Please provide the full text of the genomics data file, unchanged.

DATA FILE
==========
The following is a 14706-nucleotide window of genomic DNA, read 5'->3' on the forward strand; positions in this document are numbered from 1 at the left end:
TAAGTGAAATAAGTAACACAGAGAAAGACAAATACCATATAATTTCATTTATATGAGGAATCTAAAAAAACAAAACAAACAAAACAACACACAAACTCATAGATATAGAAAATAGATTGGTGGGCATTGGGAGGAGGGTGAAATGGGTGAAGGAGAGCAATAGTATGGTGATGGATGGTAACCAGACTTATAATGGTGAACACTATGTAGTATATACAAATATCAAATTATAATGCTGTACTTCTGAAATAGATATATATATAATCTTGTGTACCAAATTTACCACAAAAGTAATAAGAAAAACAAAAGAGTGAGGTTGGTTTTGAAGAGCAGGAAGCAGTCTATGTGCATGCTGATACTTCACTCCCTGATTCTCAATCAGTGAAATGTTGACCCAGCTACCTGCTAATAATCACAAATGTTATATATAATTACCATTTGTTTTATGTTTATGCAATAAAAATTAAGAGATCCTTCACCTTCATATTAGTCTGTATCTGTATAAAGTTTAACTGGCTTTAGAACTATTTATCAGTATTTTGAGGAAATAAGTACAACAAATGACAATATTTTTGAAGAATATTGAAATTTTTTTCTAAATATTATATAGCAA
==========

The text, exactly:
The following is a 14706-nucleotide window of genomic DNA, read 5'->3' on the forward strand; positions in this document are numbered from 1 at the left end:
TAAGTGAAATAAGTAACACAGAGAAAGACAAATACCATATAATTTCATTTATATGAGGAATCTAAAAAAACAAAACAAACAAAACAACACACAAACTCATAGATATAGAAAATAGATTGGTGGGCATTGGGAGGAGGGTGAAATGGGTGAAGGAGAGCAATAGTATGGTGATGGATGGTAACCAGACTTATAATGGTGAACACTATGTAGTATATACAAATATCAAATTATAATGCTGTACTTCTGAAATAGATATATATATAATCTTGTGTACCAAATTTACCACAAAAGTAATAAGAAAAACAAAAGAGTGAGGTTGGTTTTGAAGAGCAGGAAGCAGTCTATGTGCATGCTGATACTTCACTCCCTGATTCTCAATCAGTGAAATGTTGACCCAGCTACCTGCTAATAATCACAAATGTTATATATAATTACCATTTGTTTTATGTTTATGCAATAAAAATTAAGAGATCCTTCACCTTCATATTAGTCTGTATCTGTATAAAGTTTAACTGGCTTTAGAACTATTTATCAGTATTTTGAGGAAATAAGTACAACAAATGACAATATTTTTGAAGAATATTGAAATTTTTTTCTAAATATTATATAGCAA